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Reducing your risk factors to avoid developing dementia

Although dementia cannot be prevented or cured, caring for your brain, heart and overall wellbeing can reduce the onset and impact of dementia.

Last updated: September 11th 2022
Healthy lifestyle choices including physical activity, diet and social engagement may reduce or delay the impact of dementia [Source: iStock]

Healthy lifestyle choices including physical activity, diet and social engagement may reduce or delay the impact of dementia [Source: iStock]

Key points

  • Dementia cannot be cured or prevented, but the risks can be reduced
  • Taking care of your mental health can be beneficial in reducing your risk of dementia
  • Healthy lifestyle choices including physical activity, diet and social engagement may reduce or delay the impact of dementia

Close to half a million Australians are estimated to be living with dementia, a neurological disorder with a wide range of symptoms.

There are many different forms of dementia, including vascular dementia, Alzheimer’s, early onset dementia and Lewy body disease.
Each one may present with different symptoms, including memory loss, changes in mood, confusion, difficulty with speech or writing, and challenges with processing information.

Risk factors for developing dementia

There are several risk factors that can lead to the onset of dementia, with some classified as modifiable or non-modifiable – which means you can avoid certain risk factors.

It is important to highlight that dementia is not a part of the natural ageing process, however, the neurological disease is more common in older people.

One in 30 Australians aged 70 to 74 years old are estimated to have dementia, while that increases to one in three for people aged 90 to 94 years old.

Genetics and family history are non-modifiable risk factors that may play a role in some types of dementia, including familial Alzheimers, Huntington’s disease and frontotemporal dementia.

Meanwhile, several modifiable health factors are believed to impact your risk of developing dementia, including:

  • High blood pressure (hypertension)
  • Poor diet
  • High cholesterol
  • Excessive alcohol consumption
  • Type 2 diabetes
  • Smoking
  • Hearing loss

As each of the above potentially increases the risk of developing dementia, it is best to seek medical advice and lead a healthy lifestyle.

There are also several steps you can take to care for your overall health and wellbeing to reduce your likelihood of developed dementia.

Care for your brain and mental health

Positive cognitive function is seen as one of the most important mitigating factors for dementia. Mental exercises ensure your brain continues to build new brain cells and strengthen those connections as you age.

Some of the best ways to lower your risk of dementia involve challenging mental tasks, such as:

  • Daily crosswords, games or puzzles
  • Learning a new language
  • Taking up a new hobby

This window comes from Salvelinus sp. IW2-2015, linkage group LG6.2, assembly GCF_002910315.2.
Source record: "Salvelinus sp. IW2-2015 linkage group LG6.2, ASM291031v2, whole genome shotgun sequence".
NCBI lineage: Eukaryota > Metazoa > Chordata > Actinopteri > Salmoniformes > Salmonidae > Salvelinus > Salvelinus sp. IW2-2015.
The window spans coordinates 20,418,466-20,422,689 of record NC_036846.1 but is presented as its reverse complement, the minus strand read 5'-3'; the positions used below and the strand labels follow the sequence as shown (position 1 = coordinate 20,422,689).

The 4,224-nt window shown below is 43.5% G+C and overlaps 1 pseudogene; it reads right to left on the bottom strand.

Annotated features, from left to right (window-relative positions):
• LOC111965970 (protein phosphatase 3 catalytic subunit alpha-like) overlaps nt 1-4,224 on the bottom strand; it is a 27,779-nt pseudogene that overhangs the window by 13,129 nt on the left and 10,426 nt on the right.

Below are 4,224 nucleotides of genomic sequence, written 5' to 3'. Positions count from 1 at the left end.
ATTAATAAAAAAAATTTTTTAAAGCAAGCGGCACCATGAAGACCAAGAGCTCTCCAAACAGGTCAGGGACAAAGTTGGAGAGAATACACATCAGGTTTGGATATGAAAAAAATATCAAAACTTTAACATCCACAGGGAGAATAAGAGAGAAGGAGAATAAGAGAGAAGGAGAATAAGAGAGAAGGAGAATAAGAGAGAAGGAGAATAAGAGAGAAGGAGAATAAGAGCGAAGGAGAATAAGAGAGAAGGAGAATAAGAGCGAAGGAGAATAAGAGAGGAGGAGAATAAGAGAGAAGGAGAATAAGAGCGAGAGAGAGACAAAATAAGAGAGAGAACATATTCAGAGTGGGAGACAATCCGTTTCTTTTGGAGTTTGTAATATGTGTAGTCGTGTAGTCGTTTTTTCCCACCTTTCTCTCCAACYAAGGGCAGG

• Staying socially active with friends and family
  • Playing sport/remaining physically active

By keeping your mind active, you can delay cognitive decline.

Depression is also believed to be a risk factor for dementia, although, there is no direct correlation between depression and dementia.

However, looking after your overall mental wellbeing is crucial as you age. If you are concerned about your mental health, seek out professional advice.

You can also read more information on the topic of depression and dementia in our article, ‘The link between dementia and depression’.

Protecting your brain from traumatic injury is another important dementia prevention step.

Concussions and subconcussions from repeated head and brain injuries have been proven to lead to chronic traumatic encephalopathy (CTE), which in turn can develop into CTE dementia during the latter stages of the disease. CTE impacts thinking, mood and behaviour.

If you are taking part in activities or sports that include physical contact, make sure to wear appropriate protective headwear.

Look after your heart health

Heart health is important when minimising the chances of developing vascular dementia, one of the most common forms of dementia.

Issues with blood flow to the brain are linked with the onset of vascular dementia. It can be caused by strokes, heart disease, high blood pressure, blood clots or high cholesterol.

Looking after your heart and arteries is, therefore, incredibly important. To reduce the risk of the contributing factors to heart disease, you should:

  • Eat a balanced diet
  • Avoid high cholesterol foods
  • Drink alcohol in moderation
  • Avoid smoking
  • Remain physically active
  • Positive sleeping patterns

Physical activity is particularly beneficial as it promotes increased blood flow to the brain while also stimulating the growth of new brain cells.

Looking after your heart with positive lifestyle choices as you get older can minimise a range of dementia risk factors.

Have you taken up any hobbies to keep your brain and body healthy? Tell us in the comments below.

Related content

The link between dementia and depression
Dementia behaviour and challenges


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